The authors found that China is plundering the earth’s natural resources and taking advantage of the world’s people—from Turkmenistan’s natural gas, Dubai’s shopping malls to Congo’s mines. Products and manpower from China are changing the global business model. Chinese merchants not only occupied the most prosperous main street in Dhaka, the capital of Senegal, but also took over Burma’s forests and jade mines. In Peru, a miner who worked for a Chinese state-owned company said: “We feel like we are living in a Chinese colony.” Chinese companies have also brought Chinese laborers into Africa, abused overseas workers, damaged the environment in various places, and even colluded with the greedy political dignitaries of various countries to take advantage of them, according to the Spanish journalists.

For more than a decade, China’s economy has grown by exploiting labor and paying low wages. Ultra-cheap sweatshop goods caused global “deflation.” It has also caused dissatisfaction in foreign countries, with boycotts, retaliations, and even riots. The “burning of Chinese shoes” in Elche, the capital of Spain’s footwear industry, in September 2004 is a notable example. Some overseas Chinese business owners in Spain imported a large number of cheap footwear products from China and opened shoe factories and warehouse-style wholesale and retail stores in Elche. A good pair of Chinese shoes was shipped to Spain for only five euros, while the lowest price of Spanish-made shoes was eight euros. The price difference of three euros gave Chinese shoes a huge advantage in the Spanish market. At that time, there were dozens of Chinese shoe shops in Elche, which forced Spanish shoe factories to close down one after another.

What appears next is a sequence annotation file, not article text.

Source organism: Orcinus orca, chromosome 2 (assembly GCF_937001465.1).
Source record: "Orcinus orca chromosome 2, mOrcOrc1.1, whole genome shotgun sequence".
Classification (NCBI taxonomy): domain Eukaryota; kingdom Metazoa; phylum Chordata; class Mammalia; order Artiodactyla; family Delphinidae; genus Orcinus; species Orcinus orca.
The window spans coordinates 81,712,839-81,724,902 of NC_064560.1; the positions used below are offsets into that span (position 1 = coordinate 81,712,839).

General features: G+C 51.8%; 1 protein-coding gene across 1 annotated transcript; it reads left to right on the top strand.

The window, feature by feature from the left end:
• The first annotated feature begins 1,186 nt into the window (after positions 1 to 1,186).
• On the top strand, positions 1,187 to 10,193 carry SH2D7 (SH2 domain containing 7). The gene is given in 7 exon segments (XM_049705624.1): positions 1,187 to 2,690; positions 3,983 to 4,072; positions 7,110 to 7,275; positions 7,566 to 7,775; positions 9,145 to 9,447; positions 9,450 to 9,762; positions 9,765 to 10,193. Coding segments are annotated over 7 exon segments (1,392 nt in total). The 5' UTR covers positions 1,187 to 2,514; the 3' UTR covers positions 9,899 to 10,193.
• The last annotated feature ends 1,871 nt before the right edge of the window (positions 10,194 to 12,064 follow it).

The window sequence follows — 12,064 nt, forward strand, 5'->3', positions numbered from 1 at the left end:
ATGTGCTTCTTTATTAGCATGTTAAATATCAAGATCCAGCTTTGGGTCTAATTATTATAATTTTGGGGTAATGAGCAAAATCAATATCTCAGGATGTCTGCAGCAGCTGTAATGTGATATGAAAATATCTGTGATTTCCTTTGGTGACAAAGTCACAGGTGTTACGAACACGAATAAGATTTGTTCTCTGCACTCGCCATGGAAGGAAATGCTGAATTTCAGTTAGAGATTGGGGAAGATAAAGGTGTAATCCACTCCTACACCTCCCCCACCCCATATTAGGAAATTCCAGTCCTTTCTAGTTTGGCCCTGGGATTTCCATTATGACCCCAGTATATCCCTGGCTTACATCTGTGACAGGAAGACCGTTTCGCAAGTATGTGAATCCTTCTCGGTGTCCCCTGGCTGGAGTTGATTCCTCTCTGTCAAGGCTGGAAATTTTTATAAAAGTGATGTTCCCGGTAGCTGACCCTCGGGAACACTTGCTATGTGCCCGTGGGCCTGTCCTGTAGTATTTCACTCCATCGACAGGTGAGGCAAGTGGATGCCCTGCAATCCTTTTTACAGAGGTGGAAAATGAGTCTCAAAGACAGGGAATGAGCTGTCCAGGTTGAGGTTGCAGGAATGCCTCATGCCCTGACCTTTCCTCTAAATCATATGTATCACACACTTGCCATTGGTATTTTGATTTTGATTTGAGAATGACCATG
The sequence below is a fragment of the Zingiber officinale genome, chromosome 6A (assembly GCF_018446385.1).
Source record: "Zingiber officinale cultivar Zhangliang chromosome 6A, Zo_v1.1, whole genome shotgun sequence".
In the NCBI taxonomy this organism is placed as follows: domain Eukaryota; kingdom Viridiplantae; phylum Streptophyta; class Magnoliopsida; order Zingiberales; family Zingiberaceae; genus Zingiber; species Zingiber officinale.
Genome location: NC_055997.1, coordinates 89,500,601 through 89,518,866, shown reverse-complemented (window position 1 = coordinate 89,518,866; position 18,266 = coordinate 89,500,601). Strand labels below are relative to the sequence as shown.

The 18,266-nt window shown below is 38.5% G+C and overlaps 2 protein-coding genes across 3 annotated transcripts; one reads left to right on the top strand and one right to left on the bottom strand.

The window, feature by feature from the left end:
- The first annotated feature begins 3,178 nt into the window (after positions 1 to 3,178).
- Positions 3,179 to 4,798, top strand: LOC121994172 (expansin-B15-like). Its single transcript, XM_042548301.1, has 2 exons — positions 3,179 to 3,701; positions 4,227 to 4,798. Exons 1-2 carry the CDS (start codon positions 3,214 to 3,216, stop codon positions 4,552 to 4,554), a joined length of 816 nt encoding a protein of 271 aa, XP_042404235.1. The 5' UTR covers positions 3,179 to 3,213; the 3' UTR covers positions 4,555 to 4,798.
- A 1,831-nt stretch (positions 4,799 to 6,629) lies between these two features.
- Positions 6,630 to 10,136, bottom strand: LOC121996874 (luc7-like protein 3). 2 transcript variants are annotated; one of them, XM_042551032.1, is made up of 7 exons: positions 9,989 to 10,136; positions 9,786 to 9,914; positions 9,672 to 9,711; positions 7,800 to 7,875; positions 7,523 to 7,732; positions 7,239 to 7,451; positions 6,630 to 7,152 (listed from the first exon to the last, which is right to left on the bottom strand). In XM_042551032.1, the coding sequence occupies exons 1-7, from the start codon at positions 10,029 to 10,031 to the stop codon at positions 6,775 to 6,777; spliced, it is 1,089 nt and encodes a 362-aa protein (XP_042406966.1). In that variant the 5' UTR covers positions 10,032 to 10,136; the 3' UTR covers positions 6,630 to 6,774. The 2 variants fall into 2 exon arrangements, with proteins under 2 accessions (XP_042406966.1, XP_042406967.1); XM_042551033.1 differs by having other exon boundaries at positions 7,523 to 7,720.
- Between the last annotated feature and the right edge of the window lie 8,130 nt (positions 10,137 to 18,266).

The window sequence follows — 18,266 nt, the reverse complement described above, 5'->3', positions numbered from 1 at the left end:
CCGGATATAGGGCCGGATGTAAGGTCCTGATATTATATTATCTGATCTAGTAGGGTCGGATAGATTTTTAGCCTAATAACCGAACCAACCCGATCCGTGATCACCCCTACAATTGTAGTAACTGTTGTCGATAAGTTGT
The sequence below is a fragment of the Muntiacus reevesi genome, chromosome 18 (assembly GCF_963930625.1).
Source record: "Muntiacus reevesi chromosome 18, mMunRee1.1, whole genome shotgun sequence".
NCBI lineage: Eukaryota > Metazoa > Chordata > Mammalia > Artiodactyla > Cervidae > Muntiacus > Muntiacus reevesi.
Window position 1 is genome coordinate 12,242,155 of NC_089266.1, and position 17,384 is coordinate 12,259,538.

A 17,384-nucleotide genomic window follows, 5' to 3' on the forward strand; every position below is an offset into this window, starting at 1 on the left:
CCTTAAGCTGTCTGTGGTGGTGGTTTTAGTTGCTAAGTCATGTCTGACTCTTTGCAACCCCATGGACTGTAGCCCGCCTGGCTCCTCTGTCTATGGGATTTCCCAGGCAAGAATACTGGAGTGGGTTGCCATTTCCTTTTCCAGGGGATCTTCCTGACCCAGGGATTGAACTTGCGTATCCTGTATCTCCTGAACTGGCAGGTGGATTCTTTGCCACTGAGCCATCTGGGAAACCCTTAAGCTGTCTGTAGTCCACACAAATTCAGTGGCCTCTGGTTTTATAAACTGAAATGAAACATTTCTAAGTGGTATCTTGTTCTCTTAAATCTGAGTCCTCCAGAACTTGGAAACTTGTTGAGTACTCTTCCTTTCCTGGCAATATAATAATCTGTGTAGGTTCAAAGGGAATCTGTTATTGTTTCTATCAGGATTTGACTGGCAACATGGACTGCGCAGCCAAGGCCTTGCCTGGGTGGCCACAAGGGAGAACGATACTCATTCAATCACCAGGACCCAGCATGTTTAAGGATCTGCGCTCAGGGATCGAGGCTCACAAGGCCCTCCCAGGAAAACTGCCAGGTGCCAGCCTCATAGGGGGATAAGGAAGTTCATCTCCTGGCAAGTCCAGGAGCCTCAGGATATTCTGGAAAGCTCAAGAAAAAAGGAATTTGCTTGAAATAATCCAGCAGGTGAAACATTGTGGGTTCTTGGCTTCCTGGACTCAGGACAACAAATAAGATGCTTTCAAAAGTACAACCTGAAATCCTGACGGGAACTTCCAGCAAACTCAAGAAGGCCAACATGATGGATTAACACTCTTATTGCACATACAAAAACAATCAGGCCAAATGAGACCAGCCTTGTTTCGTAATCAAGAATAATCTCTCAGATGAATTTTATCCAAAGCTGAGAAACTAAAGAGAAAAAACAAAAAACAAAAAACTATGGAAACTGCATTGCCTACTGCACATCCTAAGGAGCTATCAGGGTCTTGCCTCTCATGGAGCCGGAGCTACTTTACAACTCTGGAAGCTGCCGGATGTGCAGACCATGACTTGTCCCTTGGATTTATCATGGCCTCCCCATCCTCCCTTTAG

Not only Spain, but even the world’s number one economic power, the United States, has felt the threat of China’s “low-priced” products. The book “Death by China: Confronting the Dragon—A Global Call to Action” by White House adviser Peter Navarro and expert Greg Autry describes how China’s economic rise is threatening the U.S. economy. The book points out that the CCP uses all possible weapons—protectionism, currency manipulation, cyber-attacks, and espionage—to launch attacks on every front. In the United States, some Chinese products, including toxic food and toys, and contaminated drugs, have caused serious harm or even killed consumers. At the same time, large U.S. companies formed alliances with Chinese state-owned enterprises, destroying American manufacturing.

Confronting the Chinese regime has been a top priority for the Trump administration. The ultimate goal is to awaken the whole world to oppose the CCP and work with the Chinese to defeat the CCP.

It has now reached a critical point. How can we continue to believe in the lies of the CCP, and not rush to form an alliance under the leadership of the United States to overthrow the CCP regime and save the world from destruction?

Wu Huilin, Ph.D., a former National Taiwan University Economics professor, is a visiting scholar at Chicago University Economics Department, a researcher at Chung-Hua Institution for Economic Research, professor at Shih Hsin University and professor at the Graduate Institute of Technological & Vocational Education at National Taipei University of Technology. He authored “The Surface and Truth of China’s Economic Reform,” and published over 100 scholarly articles and current affairs commentaries.

Views expressed in this article are the opinions of the author and do not necessarily reflect the views of The Epoch Times.